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BTG100 for $100 off a full course Master | Next Rank: 500 Posts Posts: 400 Joined: 10 Dec 2007 Location: London, UK Thanked: 19 times GMAT Score:680 by II » Thu Feb 14, 2008 1:53 am Thanks Stuart. Excellent clear explanation. Master | Next Rank: 500 Posts Posts: 400 Joined: 10 Dec 2007 Location: London, UK Thanked: 19 times GMAT Score:680 by II » Thu Feb 14, 2008 4:07 am Hi Stuart ... how would you classify this question ? Would you say it is easy (<550), medium (550-700), hard (700+) ? Thanks. ### GMAT/MBA Expert GMAT Instructor Posts: 3225 Joined: 08 Jan 2008 Location: Toronto Thanked: 1710 times Followed by:613 members GMAT Score:800 by Stuart@KaplanGMAT » Thu Feb 14, 2008 10:11 am II wrote:Hi Stuart ... how would you classify this question ? Would you say it is easy (<550), medium (550-700), hard (700+) ? Thanks. I'd estimate that this would be a mid-600s level question. Stuart Kovinsky | Kaplan GMAT Faculty | Toronto Kaplan Exclusive: The Official Test Day Experience | Ready to Take a Free Practice Test? | Kaplan/Beat the GMAT Member Discount BTG100 for$100 off a full course

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by II » Sun Feb 17, 2008 2:10 pm
Stuart Kovinsky wrote:
II wrote:Hi Stuart ... how would you classify this question ?
Would you say it is easy (<550), medium (550-700), hard (700+) ?

Thanks.
I'd estimate that this would be a mid-600s level question.
According to ManhattanGMAT, this is a 700+ level question.

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### Re: Primes/Exponents: If x, y, and z are integers greater th

by JasonReynolds » Sat May 23, 2009 4:57 pm
II wrote:If x, y, and z are integers greater than 1, and (3^27)(35^10)(z) = (5^8 )(7^10)(9^14)(x^y), then what is the value of x?

(1) z is prime

(2) x is prime
So the actual question that i got on Manhattan GMAT said that y was prime for statement (1), instead of z being prime. But it doesnt change a whole lot.

My main issue is, if you look at statement (2), how do you know that you cant have x = 5, y = 3, z = 15?

When you reduce the equations you have: 5^2 * z = 3x^y.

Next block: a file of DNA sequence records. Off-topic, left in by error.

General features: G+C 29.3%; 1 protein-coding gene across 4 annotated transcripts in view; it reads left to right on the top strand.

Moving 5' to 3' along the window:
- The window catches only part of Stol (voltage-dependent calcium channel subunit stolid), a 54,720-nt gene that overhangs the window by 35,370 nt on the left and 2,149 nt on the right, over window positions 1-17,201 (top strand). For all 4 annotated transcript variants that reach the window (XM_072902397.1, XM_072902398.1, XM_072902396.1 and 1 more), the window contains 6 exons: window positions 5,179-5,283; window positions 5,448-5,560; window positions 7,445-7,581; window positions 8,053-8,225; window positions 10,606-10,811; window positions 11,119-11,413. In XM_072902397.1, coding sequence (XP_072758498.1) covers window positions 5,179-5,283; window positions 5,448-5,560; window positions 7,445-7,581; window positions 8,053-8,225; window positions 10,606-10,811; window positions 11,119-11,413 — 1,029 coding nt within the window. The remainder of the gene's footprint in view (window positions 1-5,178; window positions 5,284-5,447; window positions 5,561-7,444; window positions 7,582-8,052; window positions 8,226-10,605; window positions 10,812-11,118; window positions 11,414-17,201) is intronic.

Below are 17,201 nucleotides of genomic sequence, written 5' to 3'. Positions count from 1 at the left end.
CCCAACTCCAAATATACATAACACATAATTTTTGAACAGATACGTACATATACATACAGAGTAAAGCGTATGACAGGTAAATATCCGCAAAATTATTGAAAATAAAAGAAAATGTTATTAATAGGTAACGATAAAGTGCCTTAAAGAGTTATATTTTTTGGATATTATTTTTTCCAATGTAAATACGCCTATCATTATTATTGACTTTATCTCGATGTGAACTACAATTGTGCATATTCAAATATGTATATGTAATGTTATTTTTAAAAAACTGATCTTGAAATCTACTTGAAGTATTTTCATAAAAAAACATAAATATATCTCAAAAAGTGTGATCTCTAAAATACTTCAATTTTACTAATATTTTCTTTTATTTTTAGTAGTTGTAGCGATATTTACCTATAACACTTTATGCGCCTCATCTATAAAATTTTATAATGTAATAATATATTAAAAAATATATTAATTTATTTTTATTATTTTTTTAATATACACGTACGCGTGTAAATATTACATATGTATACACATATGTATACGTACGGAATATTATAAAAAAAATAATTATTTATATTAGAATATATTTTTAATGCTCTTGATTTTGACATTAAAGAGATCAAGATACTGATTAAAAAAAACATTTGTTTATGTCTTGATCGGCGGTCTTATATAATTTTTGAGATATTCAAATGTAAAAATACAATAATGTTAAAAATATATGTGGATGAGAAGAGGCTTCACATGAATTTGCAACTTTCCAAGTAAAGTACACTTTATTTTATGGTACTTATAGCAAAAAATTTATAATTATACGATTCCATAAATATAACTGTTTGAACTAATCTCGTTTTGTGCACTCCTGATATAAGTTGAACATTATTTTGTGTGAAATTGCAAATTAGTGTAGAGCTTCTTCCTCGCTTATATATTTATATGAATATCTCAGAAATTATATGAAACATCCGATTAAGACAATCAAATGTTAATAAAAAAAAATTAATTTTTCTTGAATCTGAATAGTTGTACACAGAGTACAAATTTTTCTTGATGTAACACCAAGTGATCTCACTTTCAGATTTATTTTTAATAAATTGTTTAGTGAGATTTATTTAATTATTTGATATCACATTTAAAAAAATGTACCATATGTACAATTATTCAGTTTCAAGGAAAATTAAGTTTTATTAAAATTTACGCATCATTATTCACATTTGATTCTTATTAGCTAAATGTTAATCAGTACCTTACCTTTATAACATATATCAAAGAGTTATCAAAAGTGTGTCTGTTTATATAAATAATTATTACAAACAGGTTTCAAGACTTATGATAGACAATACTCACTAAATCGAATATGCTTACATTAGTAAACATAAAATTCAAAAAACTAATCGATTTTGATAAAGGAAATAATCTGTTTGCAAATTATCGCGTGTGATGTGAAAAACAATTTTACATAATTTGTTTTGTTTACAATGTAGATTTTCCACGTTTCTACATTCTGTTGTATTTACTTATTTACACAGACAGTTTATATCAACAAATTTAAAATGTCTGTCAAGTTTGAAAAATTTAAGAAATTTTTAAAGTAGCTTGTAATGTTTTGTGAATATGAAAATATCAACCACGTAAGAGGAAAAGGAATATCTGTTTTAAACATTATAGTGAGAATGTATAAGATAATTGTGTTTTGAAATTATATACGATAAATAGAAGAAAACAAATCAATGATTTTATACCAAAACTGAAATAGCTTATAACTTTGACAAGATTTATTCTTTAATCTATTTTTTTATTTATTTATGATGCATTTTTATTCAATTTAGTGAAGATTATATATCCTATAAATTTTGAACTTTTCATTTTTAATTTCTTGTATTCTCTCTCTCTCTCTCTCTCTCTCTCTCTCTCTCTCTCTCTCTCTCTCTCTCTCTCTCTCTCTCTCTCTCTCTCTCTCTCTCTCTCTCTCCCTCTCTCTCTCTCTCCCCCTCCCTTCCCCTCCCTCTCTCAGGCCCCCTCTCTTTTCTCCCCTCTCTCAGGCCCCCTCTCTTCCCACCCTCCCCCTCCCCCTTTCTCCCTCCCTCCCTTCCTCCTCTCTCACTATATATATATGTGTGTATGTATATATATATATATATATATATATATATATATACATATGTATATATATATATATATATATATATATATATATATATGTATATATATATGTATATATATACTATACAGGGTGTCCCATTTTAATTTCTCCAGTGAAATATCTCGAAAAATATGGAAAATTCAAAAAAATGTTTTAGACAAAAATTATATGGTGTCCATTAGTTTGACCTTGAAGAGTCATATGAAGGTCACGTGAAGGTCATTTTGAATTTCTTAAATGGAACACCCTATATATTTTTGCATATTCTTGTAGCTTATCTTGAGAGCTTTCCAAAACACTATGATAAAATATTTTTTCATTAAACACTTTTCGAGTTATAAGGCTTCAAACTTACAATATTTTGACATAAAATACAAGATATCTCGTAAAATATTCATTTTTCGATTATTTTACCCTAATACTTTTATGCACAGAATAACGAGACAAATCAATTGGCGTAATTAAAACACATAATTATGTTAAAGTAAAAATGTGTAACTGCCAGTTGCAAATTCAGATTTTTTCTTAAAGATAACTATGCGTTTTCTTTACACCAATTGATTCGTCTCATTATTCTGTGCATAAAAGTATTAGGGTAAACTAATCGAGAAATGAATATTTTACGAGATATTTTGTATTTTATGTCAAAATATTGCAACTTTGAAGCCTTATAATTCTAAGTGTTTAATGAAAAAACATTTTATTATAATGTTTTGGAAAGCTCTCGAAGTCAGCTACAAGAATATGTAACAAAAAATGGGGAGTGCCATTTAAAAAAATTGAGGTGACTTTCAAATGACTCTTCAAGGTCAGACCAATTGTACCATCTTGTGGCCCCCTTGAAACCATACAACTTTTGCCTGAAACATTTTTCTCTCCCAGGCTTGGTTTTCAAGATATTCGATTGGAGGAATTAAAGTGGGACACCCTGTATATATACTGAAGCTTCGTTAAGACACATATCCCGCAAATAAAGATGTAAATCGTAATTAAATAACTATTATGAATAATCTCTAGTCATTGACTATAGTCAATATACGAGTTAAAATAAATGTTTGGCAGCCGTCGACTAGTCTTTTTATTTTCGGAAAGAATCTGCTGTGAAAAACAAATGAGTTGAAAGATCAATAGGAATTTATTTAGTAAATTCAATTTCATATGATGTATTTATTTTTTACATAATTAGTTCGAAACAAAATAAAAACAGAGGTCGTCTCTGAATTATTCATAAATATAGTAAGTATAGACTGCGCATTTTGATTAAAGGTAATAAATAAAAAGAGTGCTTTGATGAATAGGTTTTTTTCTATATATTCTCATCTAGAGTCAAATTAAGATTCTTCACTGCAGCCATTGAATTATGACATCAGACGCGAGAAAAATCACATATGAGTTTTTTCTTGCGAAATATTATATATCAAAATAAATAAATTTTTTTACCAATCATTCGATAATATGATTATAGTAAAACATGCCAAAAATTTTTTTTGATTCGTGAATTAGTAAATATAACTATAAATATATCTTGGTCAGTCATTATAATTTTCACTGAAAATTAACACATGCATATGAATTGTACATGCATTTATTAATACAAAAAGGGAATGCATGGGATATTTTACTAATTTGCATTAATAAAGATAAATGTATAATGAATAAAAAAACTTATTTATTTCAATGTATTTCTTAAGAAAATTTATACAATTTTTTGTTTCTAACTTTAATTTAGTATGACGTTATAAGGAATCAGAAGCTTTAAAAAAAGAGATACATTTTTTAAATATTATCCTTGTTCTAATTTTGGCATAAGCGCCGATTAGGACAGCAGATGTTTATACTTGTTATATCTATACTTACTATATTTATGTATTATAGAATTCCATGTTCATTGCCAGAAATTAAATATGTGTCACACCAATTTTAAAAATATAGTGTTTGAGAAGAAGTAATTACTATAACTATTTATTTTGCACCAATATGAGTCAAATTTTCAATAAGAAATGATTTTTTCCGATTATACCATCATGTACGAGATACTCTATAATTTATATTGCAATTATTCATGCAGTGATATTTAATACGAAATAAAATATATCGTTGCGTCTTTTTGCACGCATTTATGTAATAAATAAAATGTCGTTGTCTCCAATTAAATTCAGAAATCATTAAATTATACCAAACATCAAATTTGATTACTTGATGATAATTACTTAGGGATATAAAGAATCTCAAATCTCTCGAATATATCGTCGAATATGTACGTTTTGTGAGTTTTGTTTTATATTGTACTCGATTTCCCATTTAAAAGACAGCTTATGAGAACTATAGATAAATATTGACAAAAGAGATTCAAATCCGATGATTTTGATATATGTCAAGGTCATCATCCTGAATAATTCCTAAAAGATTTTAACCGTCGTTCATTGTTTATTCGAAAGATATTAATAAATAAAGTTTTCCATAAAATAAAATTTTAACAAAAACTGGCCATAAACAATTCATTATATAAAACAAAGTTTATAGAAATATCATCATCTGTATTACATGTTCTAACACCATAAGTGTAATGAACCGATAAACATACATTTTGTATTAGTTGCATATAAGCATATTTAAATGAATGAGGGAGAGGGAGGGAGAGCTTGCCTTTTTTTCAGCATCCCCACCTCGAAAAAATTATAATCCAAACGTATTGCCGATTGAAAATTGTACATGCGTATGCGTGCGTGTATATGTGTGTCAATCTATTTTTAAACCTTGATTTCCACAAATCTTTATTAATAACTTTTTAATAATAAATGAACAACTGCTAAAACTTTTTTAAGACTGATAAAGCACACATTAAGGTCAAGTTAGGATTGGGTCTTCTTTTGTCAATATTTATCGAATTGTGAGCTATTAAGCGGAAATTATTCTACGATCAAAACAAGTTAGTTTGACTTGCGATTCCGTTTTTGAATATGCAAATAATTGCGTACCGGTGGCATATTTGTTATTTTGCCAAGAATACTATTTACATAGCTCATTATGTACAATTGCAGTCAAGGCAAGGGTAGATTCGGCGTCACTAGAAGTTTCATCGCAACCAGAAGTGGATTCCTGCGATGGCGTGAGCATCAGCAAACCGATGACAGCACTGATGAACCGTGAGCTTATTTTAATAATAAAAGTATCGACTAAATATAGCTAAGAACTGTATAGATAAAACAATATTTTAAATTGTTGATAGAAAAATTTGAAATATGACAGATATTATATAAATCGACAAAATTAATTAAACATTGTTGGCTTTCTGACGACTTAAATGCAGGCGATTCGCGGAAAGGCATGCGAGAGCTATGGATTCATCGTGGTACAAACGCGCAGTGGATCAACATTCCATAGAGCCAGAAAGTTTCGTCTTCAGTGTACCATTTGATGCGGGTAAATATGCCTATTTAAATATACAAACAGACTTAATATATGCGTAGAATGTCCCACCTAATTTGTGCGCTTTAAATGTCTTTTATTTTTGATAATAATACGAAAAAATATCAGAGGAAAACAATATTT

(5^2)(15) = 3(5^3)
(5^3)(3) = 3(5^3).

If I'm not mistaken, this is an alternate solution, that doesnt violate the information provided by Statement 2. Thus, statement 2 would not be sufficient?

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### Re: Primes/Exponents: If x, y, and z are integers greater th

by Stuart@KaplanGMAT » Mon May 25, 2009 10:07 am
JasonReynolds wrote:
II wrote:If x, y, and z are integers greater than 1, and (3^27)(35^10)(z) = (5^8 )(7^10)(9^14)(x^y), then what is the value of x?

(1) z is prime

(2) x is prime
So the actual question that i got on Manhattan GMAT said that y was prime for statement (1), instead of z being prime. But it doesnt change a whole lot.

My main issue is, if you look at statement (2), how do you know that you cant have x = 5, y = 3, z = 15?

When you reduce the equations you have: 5^2 * z = 3x^y.
(5^2)(15) = 3(5^3)
(5^3)(3) = 3(5^3).

If I'm not mistaken, this is an alternate solution, that doesnt violate the information provided by Statement 2. Thus, statement 2 would not be sufficient?

It's very important to identify exactly what the question is asking.

Here, the question is "what is the value of x?"

As you've pointed out, statement (2) gives us many possible values for y and z. However, we always get the same value for x (which has to be both prime and a multiple of 5), so the statement is sufficient to answer the question.

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by navalpike » Tue Jul 07, 2009 12:51 pm
When I initially read the question, I thought that one could solve the problem without reading any of the choices. I have read Ian mention the “Fundamental theorem of arithmetic” which (roughly) mentions that once the numbers on each side are reduced to their primes, their exponents must be equal on both sides. (please correct me if I have this wrong).

So, once we get –

5^2 (z) = x^y (3)

on each side, and we already know that x, y, and z are greater than 1, then according to the theorem, doesn’t everything has to match? Since 3 and z on each side are the only ones with 1 as their exponent, don’t they already match? (meaning z has to 3) And since 5^2 and x^y are the only ones on each side with an exponent higher than one, (y is greater than 1), don’t they already match? Why is it necessary for us to know that they are prime?

I am sure my thinking is flawed somehow, so I am grateful for you clearing it up.

Thanks,

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by adityanarula » Tue Jul 07, 2009 1:20 pm
Not Necessarily

As shown above z= (3/25)X^Y

If X is not prime, then X^Y could be any multiple of 25. For example, if X=10 & Y =2, then Z=(3/25)*100 = 12

Therefore we have to know if X is prime.